The Tale of Briar Bank, Susan Wittig Albert
How delicious! Miss Beatrix Potter escapes from her stultifying life with her parents at Bolton Gardens for a few days at her farmhouse in the Lake District and is promptly snowed in, which means she can enjoy additional days at her beloved Hill Top Farm with her Sawrey neighbors. In the meantime, a tree has fallen on Hugh Wickstead, a local farmer, killing him, and Lady Longford's barn has burnt down, from what looked like lightning. But the animals of Sawrey know better, for Wickstead's terrier Pickles saw the miscreant...a dragon was the culprit, a dragon guarding the treasure Mr. Wickstead has found!
There is a mystery involved in these pages, but the narrative contains more than usual of the whimsical animal interactions that are the special mark of Albert's Cottage Tales of Beatrix Potter. The Wind in the Willows-type relationships between the animals are cute, but I could have hoped for a little more of the real-life mystery and encounters between the people, especially as the romance between Beatrix and lawyer William Heelis is beginning to grow. Still, Albert writes in such a lovely approximation of Potter's own style, and describes the little animal nooks with such loving detail that it's hard not to want to visit these little cozy places yourself. But, warning...for cozy fans only!
The Betrayal of the Blood Lily, Lauren Willig
I remember saying these books were like peanuts. They are not. If you are in the mood for romance mixed with early 19th century swashbuckling in the Napoleonic era, they are chocolate—quite irresistible.
In this latest chapter of the Pink Carnation saga, Penelope Devereaux, the impulsive best friend of Henrietta Selwick Dorrington, having compromised herself at a Christmas party, is now enroute to her husband's new post in India. Pen, who has already found out that life with Lord Frederick Staines isn't that proverbial bowl of cherries, finds herself curious, and perhaps even a little attracted, by Captain Alex Reid, a straight arrow who nevertheless seems to be hiding secrets. Since Pen knows from Henrietta's missives that there's a "flower operative," the Marigold, operating in the area, she suspects it may be Reid. And what is he to make of this headstrong women who he soon realizes made a bad marriage choice? In the meantime, relations are going badly between the Indian nationals, the British, and the French. Could it be that it's Penelope's callous husband who's the spy? Or someone else? Much romance, much recrimination, much betrayal going on behind the scenes.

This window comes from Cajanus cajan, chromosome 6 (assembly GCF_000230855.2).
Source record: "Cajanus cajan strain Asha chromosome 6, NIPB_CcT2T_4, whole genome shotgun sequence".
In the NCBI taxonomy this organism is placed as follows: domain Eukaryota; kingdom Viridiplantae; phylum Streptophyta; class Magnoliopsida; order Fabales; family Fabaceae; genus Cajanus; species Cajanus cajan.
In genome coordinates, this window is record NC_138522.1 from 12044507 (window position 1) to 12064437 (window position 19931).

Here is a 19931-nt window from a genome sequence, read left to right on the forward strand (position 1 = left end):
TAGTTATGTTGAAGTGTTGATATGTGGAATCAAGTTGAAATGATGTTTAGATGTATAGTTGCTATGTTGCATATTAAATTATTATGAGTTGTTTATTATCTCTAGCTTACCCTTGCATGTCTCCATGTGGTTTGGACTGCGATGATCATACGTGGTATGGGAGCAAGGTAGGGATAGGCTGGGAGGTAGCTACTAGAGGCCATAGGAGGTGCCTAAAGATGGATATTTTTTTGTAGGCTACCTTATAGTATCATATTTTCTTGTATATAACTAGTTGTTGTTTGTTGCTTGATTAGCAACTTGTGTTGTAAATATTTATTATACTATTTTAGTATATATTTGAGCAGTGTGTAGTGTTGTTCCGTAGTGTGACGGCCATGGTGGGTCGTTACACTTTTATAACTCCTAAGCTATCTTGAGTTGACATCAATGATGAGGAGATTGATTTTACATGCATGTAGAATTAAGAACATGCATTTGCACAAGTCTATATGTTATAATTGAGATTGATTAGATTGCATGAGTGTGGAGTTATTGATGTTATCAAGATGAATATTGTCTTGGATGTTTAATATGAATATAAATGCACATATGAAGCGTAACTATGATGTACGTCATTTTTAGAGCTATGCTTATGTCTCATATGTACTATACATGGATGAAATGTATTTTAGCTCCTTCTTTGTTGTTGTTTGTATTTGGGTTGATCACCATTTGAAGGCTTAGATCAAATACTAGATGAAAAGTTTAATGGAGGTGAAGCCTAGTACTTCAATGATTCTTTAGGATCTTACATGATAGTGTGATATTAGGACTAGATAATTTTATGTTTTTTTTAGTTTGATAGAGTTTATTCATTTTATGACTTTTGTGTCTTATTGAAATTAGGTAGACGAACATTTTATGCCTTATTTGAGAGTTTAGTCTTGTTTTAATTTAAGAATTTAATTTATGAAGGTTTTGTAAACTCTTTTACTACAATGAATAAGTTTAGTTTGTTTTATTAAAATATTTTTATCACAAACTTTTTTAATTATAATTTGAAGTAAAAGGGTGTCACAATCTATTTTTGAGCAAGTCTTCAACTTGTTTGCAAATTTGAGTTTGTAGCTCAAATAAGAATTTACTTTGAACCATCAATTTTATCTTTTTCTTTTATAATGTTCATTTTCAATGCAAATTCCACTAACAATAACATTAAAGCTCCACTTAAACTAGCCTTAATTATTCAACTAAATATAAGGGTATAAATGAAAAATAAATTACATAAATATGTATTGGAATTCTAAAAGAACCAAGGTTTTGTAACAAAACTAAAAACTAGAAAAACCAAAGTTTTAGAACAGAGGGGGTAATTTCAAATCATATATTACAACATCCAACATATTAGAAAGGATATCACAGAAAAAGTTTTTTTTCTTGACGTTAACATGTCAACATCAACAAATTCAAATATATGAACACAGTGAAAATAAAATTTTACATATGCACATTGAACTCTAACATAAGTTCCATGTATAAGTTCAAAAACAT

The modern framing sequence, with Eloise Kelly learning about Colin Selwick's complicated family relationships, seems more intrusive this time than previously, especially since it's taken on the aspect of a soap opera. Even though we know we're only being allowed access to these Pink Carnation tales through Eloise's "discoveries," the intrusions are getting...well, more intrusive.
Just to note we won't be waiting the usual year for the next installment: there's a Christmas-based book due out in October. In the meantime, when is Jane Wooliston going to get her romance? And might it be with the enigmatic "Moonflower"?
Science Fiction Culture, Camille Bacon-Smith
This is the second in Bacon-Smith's ethnographic study of science fiction fans, but while the first (Enterprising Women) concentrated mostly on fanfiction as written by women and communities of women in science fiction, this opens a broader observation of science fiction fandom: early fandom based on books and pulps through the online communities for SF today (or rather in 2000, when the book was published). Chapters touch on gays/bisexuals in fandom, the Goth movement, how an SF book goes from idea to published volume, children growing up in fandom, and more.
I especially enjoyed the chapter about early online access, specifically GEnie, since James and I used to be on GEnie. That was a fun time.